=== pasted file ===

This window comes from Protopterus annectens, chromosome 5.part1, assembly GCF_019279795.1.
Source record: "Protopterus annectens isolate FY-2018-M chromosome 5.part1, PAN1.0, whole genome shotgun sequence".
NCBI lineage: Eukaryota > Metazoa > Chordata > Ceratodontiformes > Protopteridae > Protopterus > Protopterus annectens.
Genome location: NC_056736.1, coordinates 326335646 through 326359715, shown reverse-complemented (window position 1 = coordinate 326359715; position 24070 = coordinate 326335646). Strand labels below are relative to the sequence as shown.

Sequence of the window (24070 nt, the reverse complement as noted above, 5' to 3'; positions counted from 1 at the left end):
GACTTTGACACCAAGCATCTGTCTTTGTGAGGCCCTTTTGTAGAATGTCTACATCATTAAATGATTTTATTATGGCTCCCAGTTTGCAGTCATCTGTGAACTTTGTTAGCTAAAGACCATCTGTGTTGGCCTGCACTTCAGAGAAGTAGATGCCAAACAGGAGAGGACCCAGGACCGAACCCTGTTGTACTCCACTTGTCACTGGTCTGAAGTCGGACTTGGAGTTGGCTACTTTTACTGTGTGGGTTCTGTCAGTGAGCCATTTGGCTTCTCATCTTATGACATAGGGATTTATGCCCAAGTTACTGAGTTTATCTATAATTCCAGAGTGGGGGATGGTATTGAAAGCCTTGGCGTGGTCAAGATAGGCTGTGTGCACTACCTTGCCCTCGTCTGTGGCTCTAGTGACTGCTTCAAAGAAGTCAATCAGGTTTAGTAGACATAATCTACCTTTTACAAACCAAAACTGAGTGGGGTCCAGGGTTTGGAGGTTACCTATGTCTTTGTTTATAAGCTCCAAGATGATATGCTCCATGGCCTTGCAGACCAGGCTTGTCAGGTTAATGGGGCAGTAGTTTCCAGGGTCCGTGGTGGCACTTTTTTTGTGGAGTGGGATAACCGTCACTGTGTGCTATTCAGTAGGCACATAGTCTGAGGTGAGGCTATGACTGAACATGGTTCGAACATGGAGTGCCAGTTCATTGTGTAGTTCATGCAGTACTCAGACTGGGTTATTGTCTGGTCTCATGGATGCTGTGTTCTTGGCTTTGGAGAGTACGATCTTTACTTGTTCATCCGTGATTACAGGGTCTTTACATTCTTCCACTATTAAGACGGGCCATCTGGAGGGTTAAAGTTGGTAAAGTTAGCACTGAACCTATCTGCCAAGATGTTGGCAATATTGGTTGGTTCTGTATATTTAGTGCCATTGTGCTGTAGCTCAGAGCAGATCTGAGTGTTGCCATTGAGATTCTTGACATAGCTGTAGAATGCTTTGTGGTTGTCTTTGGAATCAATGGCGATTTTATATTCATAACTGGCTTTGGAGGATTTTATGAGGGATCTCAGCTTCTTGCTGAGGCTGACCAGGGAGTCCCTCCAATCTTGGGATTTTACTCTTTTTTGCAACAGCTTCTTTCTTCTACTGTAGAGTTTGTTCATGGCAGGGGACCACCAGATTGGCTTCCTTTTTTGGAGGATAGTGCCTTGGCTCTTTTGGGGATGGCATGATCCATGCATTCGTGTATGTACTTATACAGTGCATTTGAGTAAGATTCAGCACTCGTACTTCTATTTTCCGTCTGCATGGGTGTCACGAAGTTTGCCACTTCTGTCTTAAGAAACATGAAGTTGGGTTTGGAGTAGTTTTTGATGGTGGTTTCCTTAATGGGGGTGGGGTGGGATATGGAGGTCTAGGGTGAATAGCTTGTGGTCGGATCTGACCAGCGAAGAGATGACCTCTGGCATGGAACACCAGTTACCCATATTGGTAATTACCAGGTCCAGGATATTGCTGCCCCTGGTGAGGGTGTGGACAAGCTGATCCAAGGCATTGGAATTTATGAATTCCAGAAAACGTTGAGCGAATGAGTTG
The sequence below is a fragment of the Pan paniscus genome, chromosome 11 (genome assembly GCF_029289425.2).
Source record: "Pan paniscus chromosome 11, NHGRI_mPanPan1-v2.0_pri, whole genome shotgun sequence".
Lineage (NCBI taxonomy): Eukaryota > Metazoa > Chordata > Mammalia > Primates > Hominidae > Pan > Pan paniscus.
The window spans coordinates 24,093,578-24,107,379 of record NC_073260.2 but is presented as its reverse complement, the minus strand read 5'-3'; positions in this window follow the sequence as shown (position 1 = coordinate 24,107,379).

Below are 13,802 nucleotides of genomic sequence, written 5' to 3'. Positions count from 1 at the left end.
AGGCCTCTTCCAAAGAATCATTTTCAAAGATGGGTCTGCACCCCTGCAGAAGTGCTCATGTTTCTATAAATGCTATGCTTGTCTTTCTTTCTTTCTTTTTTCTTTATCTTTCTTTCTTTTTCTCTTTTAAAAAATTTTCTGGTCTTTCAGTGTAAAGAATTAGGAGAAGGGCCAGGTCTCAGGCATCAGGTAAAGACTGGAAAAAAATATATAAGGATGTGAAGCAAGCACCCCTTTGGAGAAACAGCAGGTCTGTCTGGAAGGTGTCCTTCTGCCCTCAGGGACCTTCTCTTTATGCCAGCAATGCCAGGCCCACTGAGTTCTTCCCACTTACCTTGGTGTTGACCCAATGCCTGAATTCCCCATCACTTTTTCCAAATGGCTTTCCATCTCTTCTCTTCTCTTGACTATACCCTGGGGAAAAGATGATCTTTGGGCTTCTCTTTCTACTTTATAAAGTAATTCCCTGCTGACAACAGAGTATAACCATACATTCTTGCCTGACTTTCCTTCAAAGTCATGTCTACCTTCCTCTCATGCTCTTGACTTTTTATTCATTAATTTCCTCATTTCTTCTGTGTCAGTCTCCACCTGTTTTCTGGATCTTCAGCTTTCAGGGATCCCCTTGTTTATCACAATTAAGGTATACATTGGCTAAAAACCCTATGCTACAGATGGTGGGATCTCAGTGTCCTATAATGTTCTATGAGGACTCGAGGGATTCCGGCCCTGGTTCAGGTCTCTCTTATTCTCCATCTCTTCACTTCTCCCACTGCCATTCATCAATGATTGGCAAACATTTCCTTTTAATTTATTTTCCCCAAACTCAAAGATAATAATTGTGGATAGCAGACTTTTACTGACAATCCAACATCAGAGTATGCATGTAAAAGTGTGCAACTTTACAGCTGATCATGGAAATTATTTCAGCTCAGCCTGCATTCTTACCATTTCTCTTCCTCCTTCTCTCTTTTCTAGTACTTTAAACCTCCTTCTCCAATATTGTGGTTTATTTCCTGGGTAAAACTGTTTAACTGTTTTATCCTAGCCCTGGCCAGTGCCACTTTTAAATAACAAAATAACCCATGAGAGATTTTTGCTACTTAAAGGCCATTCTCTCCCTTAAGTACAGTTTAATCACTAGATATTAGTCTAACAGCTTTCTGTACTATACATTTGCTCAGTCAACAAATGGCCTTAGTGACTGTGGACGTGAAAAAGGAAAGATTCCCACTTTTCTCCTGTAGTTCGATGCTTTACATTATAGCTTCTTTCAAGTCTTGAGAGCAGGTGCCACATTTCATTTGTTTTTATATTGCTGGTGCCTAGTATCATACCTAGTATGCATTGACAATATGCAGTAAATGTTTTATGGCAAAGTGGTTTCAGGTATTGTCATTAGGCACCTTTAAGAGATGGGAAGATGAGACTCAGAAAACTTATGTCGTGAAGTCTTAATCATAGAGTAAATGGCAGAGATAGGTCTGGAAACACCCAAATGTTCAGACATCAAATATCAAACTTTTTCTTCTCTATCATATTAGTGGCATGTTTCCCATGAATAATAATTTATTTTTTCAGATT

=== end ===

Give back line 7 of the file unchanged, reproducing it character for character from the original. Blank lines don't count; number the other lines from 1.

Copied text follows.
The sequence below is a fragment of the Pan paniscus genome, chromosome 11 (genome assembly GCF_029289425.2).